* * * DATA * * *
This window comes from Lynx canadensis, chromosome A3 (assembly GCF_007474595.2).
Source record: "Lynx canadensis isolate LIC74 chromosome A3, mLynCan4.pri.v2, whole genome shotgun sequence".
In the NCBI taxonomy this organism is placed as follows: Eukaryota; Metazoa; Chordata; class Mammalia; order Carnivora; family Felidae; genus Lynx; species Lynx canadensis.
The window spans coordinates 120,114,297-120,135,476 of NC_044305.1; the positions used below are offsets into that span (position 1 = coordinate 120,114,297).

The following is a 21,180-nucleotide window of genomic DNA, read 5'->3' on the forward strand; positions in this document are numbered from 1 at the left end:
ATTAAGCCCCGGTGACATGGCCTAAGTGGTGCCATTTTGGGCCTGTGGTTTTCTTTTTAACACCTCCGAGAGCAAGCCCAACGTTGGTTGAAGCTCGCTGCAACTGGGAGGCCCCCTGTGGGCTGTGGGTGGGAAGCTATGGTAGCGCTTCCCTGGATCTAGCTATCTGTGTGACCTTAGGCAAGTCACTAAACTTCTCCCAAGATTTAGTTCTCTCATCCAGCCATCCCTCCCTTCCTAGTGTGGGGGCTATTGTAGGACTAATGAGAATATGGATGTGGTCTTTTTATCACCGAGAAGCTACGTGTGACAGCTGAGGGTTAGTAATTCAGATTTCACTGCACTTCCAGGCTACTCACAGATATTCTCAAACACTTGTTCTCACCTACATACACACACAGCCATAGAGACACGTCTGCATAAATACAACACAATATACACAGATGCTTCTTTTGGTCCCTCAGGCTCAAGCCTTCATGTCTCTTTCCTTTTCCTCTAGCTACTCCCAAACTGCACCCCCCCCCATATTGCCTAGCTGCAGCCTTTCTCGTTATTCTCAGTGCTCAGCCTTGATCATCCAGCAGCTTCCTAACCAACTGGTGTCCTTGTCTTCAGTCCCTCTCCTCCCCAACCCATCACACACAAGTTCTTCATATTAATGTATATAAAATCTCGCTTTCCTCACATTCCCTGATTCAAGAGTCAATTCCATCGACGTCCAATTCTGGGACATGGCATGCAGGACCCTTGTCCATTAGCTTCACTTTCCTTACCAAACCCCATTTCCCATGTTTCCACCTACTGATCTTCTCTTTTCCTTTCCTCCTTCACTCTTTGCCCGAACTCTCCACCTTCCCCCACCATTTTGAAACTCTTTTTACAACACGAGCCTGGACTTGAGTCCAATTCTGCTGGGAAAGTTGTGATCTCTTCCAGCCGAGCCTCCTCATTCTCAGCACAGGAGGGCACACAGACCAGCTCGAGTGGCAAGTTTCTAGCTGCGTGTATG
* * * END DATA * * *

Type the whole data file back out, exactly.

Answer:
This window comes from Lynx canadensis, chromosome A3 (assembly GCF_007474595.2).
Source record: "Lynx canadensis isolate LIC74 chromosome A3, mLynCan4.pri.v2, whole genome shotgun sequence".
In the NCBI taxonomy this organism is placed as follows: Eukaryota; Metazoa; Chordata; class Mammalia; order Carnivora; family Felidae; genus Lynx; species Lynx canadensis.
The window spans coordinates 120,114,297-120,135,476 of NC_044305.1; the positions used below are offsets into that span (position 1 = coordinate 120,114,297).

The following is a 21,180-nucleotide window of genomic DNA, read 5'->3' on the forward strand; positions in this document are numbered from 1 at the left end:
ATTAAGCCCCGGTGACATGGCCTAAGTGGTGCCATTTTGGGCCTGTGGTTTTCTTTTTAACACCTCCGAGAGCAAGCCCAACGTTGGTTGAAGCTCGCTGCAACTGGGAGGCCCCCTGTGGGCTGTGGGTGGGAAGCTATGGTAGCGCTTCCCTGGATCTAGCTATCTGTGTGACCTTAGGCAAGTCACTAAACTTCTCCCAAGATTTAGTTCTCTCATCCAGCCATCCCTCCCTTCCTAGTGTGGGGGCTATTGTAGGACTAATGAGAATATGGATGTGGTCTTTTTATCACCGAGAAGCTACGTGTGACAGCTGAGGGTTAGTAATTCAGATTTCACTGCACTTCCAGGCTACTCACAGATATTCTCAAACACTTGTTCTCACCTACATACACACACAGCCATAGAGACACGTCTGCATAAATACAACACAATATACACAGATGCTTCTTTTGGTCCCTCAGGCTCAAGCCTTCATGTCTCTTTCCTTTTCCTCTAGCTACTCCCAAACTGCACCCCCCCCCATATTGCCTAGCTGCAGCCTTTCTCGTTATTCTCAGTGCTCAGCCTTGATCATCCAGCAGCTTCCTAACCAACTGGTGTCCTTGTCTTCAGTCCCTCTCCTCCCCAACCCATCACACACAAGTTCTTCATATTAATGTATATAAAATCTCGCTTTCCTCACATTCCCTGATTCAAGAGTCAATTCCATCGACGTCCAATTCTGGGACATGGCATGCAGGACCCTTGTCCATTAGCTTCACTTTCCTTACCAAACCCCATTTCCCATGTTTCCACCTACTGATCTTCTCTTTTCCTTTCCTCCTTCACTCTTTGCCCGAACTCTCCACCTTCCCCCACCATTTTGAAACTCTTTTTACAACACGAGCCTGGACTTGAGTCCAATTCTGCTGGGAAAGTTGTGATCTCTTCCAGCCGAGCCTCCTCATTCTCAGCACAGGAGGGCACACAGACCAGCTCGAGTGGCAAGTTTCTAGCTGCGTGTATG